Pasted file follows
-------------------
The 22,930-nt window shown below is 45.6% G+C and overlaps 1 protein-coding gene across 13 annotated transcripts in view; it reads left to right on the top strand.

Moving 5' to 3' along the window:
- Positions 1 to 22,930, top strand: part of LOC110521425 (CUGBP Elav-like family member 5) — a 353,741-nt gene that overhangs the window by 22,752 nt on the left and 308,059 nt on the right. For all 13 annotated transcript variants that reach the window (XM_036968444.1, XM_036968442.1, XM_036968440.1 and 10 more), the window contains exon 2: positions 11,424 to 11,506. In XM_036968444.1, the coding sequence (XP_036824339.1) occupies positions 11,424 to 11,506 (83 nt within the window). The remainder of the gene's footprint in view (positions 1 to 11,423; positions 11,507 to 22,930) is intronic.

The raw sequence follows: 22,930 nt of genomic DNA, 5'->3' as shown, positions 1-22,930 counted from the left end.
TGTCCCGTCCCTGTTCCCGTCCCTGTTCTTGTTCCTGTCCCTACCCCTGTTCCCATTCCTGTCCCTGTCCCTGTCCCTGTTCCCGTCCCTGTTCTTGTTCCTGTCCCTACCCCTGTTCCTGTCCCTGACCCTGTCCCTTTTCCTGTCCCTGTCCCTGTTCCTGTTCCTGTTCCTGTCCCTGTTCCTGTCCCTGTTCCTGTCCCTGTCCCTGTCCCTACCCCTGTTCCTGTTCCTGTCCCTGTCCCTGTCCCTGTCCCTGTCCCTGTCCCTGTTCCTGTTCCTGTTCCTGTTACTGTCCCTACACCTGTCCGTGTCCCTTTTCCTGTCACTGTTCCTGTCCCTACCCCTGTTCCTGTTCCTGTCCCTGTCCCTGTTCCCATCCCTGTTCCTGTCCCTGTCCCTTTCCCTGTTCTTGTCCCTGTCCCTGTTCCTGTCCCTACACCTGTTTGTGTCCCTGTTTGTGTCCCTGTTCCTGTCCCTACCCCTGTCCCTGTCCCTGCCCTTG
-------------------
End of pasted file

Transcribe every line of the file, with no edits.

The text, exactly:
The 22,930-nt window shown below is 45.6% G+C and overlaps 1 protein-coding gene across 13 annotated transcripts in view; it reads left to right on the top strand.

Moving 5' to 3' along the window:
- Positions 1 to 22,930, top strand: part of LOC110521425 (CUGBP Elav-like family member 5) — a 353,741-nt gene that overhangs the window by 22,752 nt on the left and 308,059 nt on the right. For all 13 annotated transcript variants that reach the window (XM_036968444.1, XM_036968442.1, XM_036968440.1 and 10 more), the window contains exon 2: positions 11,424 to 11,506. In XM_036968444.1, the coding sequence (XP_036824339.1) occupies positions 11,424 to 11,506 (83 nt within the window). The remainder of the gene's footprint in view (positions 1 to 11,423; positions 11,507 to 22,930) is intronic.

The raw sequence follows: 22,930 nt of genomic DNA, 5'->3' as shown, positions 1-22,930 counted from the left end.
TGTCCCGTCCCTGTTCCCGTCCCTGTTCTTGTTCCTGTCCCTACCCCTGTTCCCATTCCTGTCCCTGTCCCTGTCCCTGTTCCCGTCCCTGTTCTTGTTCCTGTCCCTACCCCTGTTCCTGTCCCTGACCCTGTCCCTTTTCCTGTCCCTGTCCCTGTTCCTGTTCCTGTTCCTGTCCCTGTTCCTGTCCCTGTTCCTGTCCCTGTCCCTGTCCCTACCCCTGTTCCTGTTCCTGTCCCTGTCCCTGTCCCTGTCCCTGTCCCTGTCCCTGTTCCTGTTCCTGTTCCTGTTACTGTCCCTACACCTGTCCGTGTCCCTTTTCCTGTCACTGTTCCTGTCCCTACCCCTGTTCCTGTTCCTGTCCCTGTCCCTGTTCCCATCCCTGTTCCTGTCCCTGTCCCTTTCCCTGTTCTTGTCCCTGTCCCTGTTCCTGTCCCTACACCTGTTTGTGTCCCTGTTTGTGTCCCTGTTCCTGTCCCTACCCCTGTCCCTGTCCCTGCCCTTG